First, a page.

In a recent article, I wondered out loud why most of people say they want to be happy and yet spend an ever-increasing amount of time and energy reading, watching, and listening to people who promise to make us angry and afraid. Our need for anger and fear has become so insatiable that it borders on the pathological. We are not just addicted—we spend much of our time seeking out the very stuff that we claim to find repulsive and should want to avoid.
If that doesn’t make you feel bad enough, it is even worse among my fellow Jews—particularly for those of us who consider ourselves to be “pro-Israel” and purport to care a great deal about the well-being of our Jewish homeland.
I have dealt with this theme in separate articles about anti-Semitism and the schizophrenic relationship between the American Jewish community and Israel. But the facts on the ground seem to be getting so much better and yet the problem seems to be getting so much worse that it seemed important to bring it up again.
Just last week, the Gallup Poll revealed that Israel is now viewed more positively by Americans than at any time in history. A full 63 percent of us favor the approach the Israelis are taking in their disputes with the Palestinains while only 15 percent of Americans say they think the Palestinians are behaving better.
That comes on top of a Gallup Poll taken last year which shows that Jews are more widely respected that any other religious group in America.
That comes on top a a poll taken a few years ago that showed that more than 80 percent of non-Jewish parents would be moderately to extremely pleased if their child married a Jew. When a similar poll was taken of the same group 50 years ago, the results were a mirror image—more than 80 percent of the non-Jewish parents said they would be moderately to extremely upset.
That comes on top of the fact that discrimination against Jews in the workplace, neighborhoods, private clubs, and universities that was once so common has virtually disappeared.
There are certainly still bigots out there who say and do horrible things. But when they do, they are vilified and marginalized by broader society. There is still Jew-hatred out there, but there is no government or societal anti-Semitism. There is no place in our country where that type of racist and bigoted behavior is considered acceptable.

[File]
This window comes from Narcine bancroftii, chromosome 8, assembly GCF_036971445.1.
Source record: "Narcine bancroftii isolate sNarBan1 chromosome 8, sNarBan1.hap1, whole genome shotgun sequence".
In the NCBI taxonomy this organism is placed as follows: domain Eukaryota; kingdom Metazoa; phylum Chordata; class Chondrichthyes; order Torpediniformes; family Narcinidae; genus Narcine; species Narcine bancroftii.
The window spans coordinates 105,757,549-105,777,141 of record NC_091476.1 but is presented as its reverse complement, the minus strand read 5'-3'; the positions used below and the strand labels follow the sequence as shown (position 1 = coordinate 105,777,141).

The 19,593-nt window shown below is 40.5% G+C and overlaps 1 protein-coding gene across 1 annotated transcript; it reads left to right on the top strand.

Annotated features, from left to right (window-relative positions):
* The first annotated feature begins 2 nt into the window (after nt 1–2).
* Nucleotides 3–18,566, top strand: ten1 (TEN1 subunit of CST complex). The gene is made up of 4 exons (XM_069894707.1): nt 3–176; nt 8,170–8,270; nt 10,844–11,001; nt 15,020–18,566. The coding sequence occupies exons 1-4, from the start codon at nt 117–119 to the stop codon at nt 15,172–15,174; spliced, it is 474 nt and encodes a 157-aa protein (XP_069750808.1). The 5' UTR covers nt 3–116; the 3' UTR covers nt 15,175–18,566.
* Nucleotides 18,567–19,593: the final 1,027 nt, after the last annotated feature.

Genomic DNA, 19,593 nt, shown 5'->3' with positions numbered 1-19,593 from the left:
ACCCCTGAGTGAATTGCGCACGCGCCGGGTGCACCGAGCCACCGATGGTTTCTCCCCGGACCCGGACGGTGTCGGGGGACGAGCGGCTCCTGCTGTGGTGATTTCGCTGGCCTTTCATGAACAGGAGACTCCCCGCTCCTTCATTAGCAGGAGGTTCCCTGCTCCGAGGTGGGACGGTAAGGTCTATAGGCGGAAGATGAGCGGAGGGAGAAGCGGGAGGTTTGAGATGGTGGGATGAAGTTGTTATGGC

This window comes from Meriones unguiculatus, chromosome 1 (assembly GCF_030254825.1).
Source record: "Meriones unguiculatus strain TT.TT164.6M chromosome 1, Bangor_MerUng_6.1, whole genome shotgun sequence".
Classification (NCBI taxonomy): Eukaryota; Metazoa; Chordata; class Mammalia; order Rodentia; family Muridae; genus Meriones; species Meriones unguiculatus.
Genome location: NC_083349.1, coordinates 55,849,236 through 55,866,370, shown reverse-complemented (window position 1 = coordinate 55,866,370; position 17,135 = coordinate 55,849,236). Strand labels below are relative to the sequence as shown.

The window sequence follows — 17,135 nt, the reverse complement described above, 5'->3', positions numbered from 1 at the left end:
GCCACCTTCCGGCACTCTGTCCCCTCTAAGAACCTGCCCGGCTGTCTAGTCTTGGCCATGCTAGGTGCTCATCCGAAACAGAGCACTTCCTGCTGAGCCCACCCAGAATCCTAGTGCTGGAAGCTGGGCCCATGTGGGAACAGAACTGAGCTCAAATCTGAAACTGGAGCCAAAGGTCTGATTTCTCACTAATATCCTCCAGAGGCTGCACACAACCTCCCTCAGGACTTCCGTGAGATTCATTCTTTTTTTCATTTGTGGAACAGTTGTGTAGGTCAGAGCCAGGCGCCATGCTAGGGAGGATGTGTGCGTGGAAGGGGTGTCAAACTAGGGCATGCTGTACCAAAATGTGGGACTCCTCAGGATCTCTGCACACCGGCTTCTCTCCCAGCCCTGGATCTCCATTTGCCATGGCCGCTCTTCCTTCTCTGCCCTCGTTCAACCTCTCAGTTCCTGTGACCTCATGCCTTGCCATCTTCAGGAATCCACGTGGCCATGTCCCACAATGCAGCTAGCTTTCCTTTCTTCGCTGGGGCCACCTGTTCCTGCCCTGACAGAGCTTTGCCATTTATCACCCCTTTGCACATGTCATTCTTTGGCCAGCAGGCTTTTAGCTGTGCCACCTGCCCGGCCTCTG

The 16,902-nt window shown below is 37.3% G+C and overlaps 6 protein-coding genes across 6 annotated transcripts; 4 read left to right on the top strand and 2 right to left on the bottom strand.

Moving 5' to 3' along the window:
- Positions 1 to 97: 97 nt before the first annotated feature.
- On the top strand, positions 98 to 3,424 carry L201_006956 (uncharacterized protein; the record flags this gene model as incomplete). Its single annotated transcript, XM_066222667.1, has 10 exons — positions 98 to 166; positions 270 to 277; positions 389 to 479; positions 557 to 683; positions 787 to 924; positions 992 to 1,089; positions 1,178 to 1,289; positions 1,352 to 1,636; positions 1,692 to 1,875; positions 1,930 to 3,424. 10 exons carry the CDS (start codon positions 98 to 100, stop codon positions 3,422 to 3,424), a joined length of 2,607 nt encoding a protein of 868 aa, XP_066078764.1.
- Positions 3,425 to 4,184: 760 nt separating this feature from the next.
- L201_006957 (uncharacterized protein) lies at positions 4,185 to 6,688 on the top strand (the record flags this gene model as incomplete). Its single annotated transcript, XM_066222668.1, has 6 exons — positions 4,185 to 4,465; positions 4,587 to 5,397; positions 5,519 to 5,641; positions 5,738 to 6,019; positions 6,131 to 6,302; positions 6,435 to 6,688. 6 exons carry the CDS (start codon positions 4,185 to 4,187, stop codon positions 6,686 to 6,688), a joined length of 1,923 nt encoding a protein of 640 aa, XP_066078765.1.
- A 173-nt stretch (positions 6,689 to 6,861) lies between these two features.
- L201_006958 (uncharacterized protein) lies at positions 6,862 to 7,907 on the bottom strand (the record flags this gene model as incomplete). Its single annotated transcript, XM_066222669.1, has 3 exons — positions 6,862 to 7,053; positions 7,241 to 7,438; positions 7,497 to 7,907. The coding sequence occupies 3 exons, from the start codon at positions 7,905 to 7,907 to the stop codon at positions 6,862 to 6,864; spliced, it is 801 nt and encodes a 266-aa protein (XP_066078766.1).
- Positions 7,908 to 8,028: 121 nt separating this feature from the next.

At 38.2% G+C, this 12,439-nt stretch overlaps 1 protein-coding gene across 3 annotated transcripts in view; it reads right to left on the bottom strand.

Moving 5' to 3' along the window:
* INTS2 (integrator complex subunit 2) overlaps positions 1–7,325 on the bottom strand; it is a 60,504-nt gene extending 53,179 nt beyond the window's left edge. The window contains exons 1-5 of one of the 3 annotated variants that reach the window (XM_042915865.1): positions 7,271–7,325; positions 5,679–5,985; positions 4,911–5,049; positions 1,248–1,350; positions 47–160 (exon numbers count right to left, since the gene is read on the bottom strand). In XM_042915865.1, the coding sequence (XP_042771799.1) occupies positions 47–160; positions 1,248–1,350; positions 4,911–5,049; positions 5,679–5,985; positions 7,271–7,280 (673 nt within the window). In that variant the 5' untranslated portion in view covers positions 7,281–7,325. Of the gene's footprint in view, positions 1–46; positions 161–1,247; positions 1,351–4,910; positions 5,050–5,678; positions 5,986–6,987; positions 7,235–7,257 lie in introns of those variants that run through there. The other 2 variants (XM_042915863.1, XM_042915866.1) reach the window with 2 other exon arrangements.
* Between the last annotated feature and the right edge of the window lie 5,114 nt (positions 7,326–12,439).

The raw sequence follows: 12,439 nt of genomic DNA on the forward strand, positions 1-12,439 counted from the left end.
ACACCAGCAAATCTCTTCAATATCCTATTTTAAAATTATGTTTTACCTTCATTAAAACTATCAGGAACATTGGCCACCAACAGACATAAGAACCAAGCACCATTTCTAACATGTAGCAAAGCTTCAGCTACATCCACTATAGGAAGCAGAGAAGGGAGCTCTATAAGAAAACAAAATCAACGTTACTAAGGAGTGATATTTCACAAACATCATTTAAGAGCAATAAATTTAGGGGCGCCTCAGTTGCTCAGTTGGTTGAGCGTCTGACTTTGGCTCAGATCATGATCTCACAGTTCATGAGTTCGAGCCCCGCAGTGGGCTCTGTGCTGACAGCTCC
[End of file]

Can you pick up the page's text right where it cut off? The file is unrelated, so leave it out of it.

As I write this article, I am in Beunos Aires where, like dozens of other places in the world, true anti-Semitism exists. If a Jew suffers from discrimination or an act of Jew-hatred, the broader society is indifferent at best and is often tacitly approving of the act. That used to be the case in much of the U.S. but, thankfully that is no longer the case. It is important to use vocabulary that acknowledges the difference.
We also now have an American president who surrounded himself with Jewish advisers and who has made it clear that he regards Israel as a unique and trusted ally in the Middle East and has repeatedly stated that American support of Israel will never waver.
With all of these amazing and wonderful developments, it seems as though the American Jewish community should be in a state of euphoria and constant celebration. Just about everything we worked and prayed for over the last 40 years has seemingly come to pass.
As we all know, we are seeing the exact opposite.
Every email I receive from a fellow Jew has the same theme as those I get from my friends on the Right wing.
Be very angry and very, very afraid.
My friends who claim to be pro-Israel (none of whom has a first, second, or third home there) are constantly pointing out the horrible behavior of Arabs in general, Palestinians in particular, and those who believe that Israel is to blame for the problems in the Middle East.
They also make sure we are aware of how unfairly Israel is treated by the U. N. and that the Jewish state is held to a punitive double standard by the international community in general.
We are constantly warned of the risks created by a nuclear Iran and reminded that the only realistic course of action is a pre-emptive attack by Israel, the U.S. or some combination of our allies.
We are also told of anti-Jewish and anti-Israel incidents on college campuses such as the recent heckling and demonstrations against Israeli ambassador Michael Oren when he spoke at UC-Irvine.
I want to be very clear. Every single one of these complaints and observations has a factual basis. Every one raises valid concerns. We Jews who care about Israel should be aware of the issues and not be naïve or stick our heads in the sand.
But where is the balance? Where is the acknowledgement and exultation over the list of wonderful facts I cited earlier? Would anyone who did nothing but read emails and posts from their pro-Israel friends ever have even a hint of all the positive developments that have occurred in recent years?
An old joke that you don’t see much anymore gave the definition of a Jewish telegram.
“Start worrying. Details to follow.”
That joke was the product of an era where most of the details were not good. There was very little good news that followed for most Jews for many centuries.
But now that so many of the details are so positive, isn’t it about time that we sent a new telegram.
“Stop worrying all the time. Some of the details are actually pretty good.”